And while I listen to music for the same reasons that anyone else might, my chromesthesia and auditory-tactile synesthesia gives me an extra push to listen to artists with particularly vivid work. Thom Yorke (in both his solo stuff and with Radiohead), Bjork, Air, and Grizzly Bear are as much visual delights as they are musical ones. One of my favorite songs, Yet Again by Grizzly Bear, is a particularly immersive experience, where I feel like I’m made out of ice and standing in a frozen tundra. So basically, this makes me the Night King from Game of Thrones.

And don’t even get me started with BTS. My brain almost exploded when I first heard Anpanman, because it looks and feels like I’m getting playfully hit by giant waves of cerulean blue paint, except without the risk of drowning. My synesthesia doesn’t get as fun as this.

The most direct way that I can describe the visuals from my chromesthesia are that they appear on a miniature movie screen in the middle of my brain. In a sense, it’s like I’m seeing the world with two different sets of eyes, one turned inwardly, and the other looking outwardly. I’ve found that the timbre of a sound, which I would describe as its visual “aesthetic” while others might say “tone quality,” plays a huge role in determining what a sound looks like in my head. There’s a big difference between a toddler-sized violin playing an open E5 and a pipe organ playing the same note, and they yield completely different images and sensations.

Aside from music, I’ve found that my auditory synesthesia helps in my work as a sound mixer and sound editor for film. While it’s obvious to think of mixing sound for films as a purely aural process, it’s also a visual one for me. When working on movie sound, I use both my ears and my “synesthesia eyes” in my brain to give me an idea of what’s working and not working in the mix. I rely on the images that my synesthesia produces in order to gauge if the sound is as detailed as I want it to be, and if it’s creating the right “sonic look” that I was going for.

While my reasons for becoming a filmmaker have changed over time, one constant has been the unique way that I could share my experiences with synesthesia. Film as an art form synthesizes many of my sensory experiences, so it’s natural for me to be driven towards a medium that utilizes music, visual arts, and the written word all at once.

For instance, Michael Nyman’s score from Gattaca makes me cry every single time I hear it, whether or not I’m watching the movie. It looks like the most gorgeous, otherworldly sunrise unfurling across a sublime landscape that would put Romantic painters to shame. From listening to the score alone, the beauty is so overpowering that I get emotional. And when paired with the film’s compelling themes and narrative, I could simply explode with tears as Ethan Hawke makes his final walk down that hallway in the film’s conclusion. If this makes me sound like a baby, then that’s absolutely correct.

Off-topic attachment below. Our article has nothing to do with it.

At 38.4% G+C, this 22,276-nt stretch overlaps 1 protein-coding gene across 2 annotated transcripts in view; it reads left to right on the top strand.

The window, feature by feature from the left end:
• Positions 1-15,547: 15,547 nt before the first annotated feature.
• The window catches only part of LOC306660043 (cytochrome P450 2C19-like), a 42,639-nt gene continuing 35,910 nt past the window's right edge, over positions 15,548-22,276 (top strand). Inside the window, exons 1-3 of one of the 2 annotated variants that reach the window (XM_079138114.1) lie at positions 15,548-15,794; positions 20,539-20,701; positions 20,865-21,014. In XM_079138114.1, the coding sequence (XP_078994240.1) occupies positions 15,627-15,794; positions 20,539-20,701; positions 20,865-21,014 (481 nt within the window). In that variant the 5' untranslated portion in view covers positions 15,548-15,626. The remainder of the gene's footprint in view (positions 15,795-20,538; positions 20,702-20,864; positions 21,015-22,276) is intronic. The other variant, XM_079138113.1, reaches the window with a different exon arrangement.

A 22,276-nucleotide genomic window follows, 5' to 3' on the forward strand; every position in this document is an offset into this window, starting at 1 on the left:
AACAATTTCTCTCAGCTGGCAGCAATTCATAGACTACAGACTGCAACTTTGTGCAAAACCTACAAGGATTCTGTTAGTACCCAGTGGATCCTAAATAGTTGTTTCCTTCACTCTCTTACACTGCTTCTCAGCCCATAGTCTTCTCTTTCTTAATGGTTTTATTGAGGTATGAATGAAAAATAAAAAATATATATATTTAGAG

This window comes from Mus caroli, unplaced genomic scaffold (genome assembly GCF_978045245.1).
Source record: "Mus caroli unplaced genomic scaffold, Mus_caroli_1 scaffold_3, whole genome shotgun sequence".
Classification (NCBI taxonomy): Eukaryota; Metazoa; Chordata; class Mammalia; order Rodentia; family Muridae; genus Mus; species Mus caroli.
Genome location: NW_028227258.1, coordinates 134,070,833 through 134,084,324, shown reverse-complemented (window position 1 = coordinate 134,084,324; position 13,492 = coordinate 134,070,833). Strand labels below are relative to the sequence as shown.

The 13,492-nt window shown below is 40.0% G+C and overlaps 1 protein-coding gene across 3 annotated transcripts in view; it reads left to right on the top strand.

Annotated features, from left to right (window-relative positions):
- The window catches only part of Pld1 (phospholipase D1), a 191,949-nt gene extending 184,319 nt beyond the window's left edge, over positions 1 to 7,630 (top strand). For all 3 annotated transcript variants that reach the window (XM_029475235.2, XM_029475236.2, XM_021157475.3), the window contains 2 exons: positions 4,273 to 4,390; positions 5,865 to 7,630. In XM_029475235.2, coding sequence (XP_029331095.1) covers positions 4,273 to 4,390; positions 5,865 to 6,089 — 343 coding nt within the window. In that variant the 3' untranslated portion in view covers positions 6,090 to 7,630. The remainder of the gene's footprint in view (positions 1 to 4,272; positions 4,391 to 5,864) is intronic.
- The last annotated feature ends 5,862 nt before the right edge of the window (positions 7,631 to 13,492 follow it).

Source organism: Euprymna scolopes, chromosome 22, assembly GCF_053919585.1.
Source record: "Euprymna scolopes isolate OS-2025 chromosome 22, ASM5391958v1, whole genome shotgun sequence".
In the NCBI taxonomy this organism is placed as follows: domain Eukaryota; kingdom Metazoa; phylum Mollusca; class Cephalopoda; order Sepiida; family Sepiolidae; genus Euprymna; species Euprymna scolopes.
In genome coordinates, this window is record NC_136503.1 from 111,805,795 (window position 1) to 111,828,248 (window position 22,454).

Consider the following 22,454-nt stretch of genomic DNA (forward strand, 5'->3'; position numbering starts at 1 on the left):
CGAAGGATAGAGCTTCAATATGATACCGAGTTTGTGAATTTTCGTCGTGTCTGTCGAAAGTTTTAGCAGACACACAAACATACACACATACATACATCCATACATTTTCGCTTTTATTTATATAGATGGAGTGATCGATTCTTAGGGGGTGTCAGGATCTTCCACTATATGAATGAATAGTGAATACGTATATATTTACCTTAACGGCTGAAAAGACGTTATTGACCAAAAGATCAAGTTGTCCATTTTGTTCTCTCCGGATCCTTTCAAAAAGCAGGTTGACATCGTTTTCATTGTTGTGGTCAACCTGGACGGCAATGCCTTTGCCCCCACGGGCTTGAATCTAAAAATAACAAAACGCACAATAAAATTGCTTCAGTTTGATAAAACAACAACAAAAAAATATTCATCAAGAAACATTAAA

If anything, my synesthesia has made me obsessed with sounds and words. It can be fun to escape into a different sensory level when I’m listening to a song I love, and it can be a huge pain if someone decides to scream Bohemian Rhapsody off-key at a karaoke night. Either way, I take an odd sense of comfort in knowing that my interests are driven by an underlying neurological condition going on in the mysterious depths of my brain. I may never know what’s actually going on inside my brain, but I’m okay with knowing that it’s put me on this wild sensory journey.

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Jules F. Chin Greene

Written by

Chinese-Māori and Irish-Scottish filmmaker writing about pop culture. LA.

The Startup

Get smarter at building your thing. Follow to join The Startup’s +8 million monthly readers & +799K followers.

Jules F. Chin Greene

Written by

Chinese-Māori and Irish-Scottish filmmaker writing about pop culture. LA.

The Startup

Get smarter at building your thing. Follow to join The Startup’s +8 million monthly readers & +799K followers.